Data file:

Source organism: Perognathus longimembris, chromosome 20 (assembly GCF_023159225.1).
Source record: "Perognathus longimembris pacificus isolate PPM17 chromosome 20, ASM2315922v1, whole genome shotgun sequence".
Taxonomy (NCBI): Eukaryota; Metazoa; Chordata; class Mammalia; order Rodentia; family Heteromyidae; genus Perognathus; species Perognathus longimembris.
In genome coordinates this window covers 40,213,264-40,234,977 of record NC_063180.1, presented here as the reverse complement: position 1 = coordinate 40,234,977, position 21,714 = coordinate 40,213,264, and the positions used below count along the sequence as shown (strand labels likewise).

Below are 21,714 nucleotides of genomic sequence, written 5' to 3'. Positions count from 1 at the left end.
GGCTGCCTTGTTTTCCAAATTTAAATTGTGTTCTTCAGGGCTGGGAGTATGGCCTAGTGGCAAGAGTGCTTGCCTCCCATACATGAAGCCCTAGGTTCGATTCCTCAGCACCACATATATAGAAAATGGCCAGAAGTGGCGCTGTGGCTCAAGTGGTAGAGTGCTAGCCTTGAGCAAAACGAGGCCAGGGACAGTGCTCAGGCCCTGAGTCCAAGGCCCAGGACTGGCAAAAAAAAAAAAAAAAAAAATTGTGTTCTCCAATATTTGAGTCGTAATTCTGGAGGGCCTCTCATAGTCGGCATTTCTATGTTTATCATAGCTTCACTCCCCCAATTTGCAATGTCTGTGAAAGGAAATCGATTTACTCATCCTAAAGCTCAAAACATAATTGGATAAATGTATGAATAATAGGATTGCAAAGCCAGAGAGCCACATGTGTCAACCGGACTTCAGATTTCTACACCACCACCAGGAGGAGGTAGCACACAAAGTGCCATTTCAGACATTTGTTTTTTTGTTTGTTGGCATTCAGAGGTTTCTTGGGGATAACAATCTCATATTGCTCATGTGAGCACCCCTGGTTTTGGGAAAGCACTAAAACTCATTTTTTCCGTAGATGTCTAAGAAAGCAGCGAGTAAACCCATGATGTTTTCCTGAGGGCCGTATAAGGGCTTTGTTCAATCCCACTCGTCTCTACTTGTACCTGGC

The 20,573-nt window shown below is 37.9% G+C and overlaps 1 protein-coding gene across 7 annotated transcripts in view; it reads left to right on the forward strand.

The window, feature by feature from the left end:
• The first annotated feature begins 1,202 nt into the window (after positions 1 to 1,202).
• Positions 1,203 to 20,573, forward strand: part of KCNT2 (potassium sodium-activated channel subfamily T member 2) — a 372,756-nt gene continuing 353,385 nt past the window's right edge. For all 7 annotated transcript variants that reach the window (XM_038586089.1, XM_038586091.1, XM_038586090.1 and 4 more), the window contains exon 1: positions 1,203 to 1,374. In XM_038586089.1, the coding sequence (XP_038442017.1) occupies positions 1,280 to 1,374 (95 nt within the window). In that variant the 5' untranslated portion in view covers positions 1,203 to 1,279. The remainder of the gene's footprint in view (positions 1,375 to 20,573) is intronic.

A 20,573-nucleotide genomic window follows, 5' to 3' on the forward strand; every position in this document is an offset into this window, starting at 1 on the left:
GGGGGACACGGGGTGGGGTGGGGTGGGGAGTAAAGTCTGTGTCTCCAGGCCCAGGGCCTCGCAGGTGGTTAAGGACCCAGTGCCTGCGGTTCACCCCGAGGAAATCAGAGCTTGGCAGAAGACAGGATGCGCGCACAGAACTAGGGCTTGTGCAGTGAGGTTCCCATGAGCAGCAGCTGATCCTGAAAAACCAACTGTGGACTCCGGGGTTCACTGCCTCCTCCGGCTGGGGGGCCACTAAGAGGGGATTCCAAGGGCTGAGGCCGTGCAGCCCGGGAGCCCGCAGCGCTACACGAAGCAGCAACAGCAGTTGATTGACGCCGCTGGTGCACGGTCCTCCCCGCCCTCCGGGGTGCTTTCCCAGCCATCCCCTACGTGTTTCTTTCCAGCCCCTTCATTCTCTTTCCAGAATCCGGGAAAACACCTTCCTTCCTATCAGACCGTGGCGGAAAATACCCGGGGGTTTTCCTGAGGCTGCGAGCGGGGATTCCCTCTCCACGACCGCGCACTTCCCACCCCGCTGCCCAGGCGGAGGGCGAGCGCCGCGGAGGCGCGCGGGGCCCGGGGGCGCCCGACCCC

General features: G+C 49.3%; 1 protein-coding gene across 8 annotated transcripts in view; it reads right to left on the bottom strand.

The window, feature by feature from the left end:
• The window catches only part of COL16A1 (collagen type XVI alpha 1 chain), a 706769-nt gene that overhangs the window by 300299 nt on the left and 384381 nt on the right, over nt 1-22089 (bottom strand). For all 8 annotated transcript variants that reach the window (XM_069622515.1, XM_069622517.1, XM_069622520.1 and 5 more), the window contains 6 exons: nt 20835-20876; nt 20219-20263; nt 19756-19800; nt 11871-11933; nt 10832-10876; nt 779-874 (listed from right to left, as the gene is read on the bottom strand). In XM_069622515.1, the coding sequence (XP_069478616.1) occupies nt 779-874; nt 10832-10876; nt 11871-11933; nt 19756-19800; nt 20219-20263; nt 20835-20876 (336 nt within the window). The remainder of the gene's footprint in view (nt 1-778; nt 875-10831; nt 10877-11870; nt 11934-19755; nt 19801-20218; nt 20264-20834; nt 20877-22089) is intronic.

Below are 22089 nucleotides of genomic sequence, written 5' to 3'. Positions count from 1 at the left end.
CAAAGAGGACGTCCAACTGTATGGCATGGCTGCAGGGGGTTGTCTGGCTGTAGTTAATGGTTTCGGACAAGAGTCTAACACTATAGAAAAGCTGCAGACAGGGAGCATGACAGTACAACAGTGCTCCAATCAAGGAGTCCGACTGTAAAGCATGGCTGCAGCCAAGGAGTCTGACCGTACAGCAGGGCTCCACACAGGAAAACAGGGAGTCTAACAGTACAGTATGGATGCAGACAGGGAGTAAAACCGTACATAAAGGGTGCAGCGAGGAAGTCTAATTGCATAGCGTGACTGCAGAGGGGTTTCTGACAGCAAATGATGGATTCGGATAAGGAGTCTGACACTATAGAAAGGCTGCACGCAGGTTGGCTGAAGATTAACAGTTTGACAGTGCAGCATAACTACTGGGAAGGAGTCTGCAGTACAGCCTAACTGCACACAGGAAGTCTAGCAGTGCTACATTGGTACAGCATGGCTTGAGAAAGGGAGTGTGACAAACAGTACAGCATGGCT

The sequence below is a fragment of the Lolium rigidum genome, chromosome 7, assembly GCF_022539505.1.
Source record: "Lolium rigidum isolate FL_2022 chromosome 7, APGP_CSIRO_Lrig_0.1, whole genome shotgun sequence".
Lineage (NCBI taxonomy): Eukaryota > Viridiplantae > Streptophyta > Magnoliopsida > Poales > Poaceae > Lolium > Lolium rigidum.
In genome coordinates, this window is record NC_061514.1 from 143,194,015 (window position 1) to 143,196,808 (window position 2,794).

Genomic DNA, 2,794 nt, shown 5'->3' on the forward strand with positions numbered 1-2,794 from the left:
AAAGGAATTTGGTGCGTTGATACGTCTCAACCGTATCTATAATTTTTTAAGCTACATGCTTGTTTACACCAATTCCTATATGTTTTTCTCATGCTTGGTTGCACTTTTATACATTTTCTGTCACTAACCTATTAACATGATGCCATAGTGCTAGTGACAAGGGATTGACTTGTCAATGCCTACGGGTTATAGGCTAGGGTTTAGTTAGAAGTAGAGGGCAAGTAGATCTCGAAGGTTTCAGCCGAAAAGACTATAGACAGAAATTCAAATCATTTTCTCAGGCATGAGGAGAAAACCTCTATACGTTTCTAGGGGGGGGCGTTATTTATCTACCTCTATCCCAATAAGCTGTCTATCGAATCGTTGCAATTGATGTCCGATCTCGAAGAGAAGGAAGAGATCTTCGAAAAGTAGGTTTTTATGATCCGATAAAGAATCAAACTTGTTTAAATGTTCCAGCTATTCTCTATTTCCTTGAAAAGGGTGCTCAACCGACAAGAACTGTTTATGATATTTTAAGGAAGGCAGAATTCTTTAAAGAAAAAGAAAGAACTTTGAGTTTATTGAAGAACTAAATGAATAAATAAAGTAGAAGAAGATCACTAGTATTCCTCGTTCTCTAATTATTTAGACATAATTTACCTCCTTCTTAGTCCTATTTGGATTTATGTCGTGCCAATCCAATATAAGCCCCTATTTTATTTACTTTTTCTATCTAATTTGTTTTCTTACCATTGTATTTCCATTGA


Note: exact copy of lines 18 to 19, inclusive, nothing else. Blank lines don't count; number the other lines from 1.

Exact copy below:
The sequence below is a fragment of the Lolium rigidum genome, chromosome 7, assembly GCF_022539505.1.
Source record: "Lolium rigidum isolate FL_2022 chromosome 7, APGP_CSIRO_Lrig_0.1, whole genome shotgun sequence".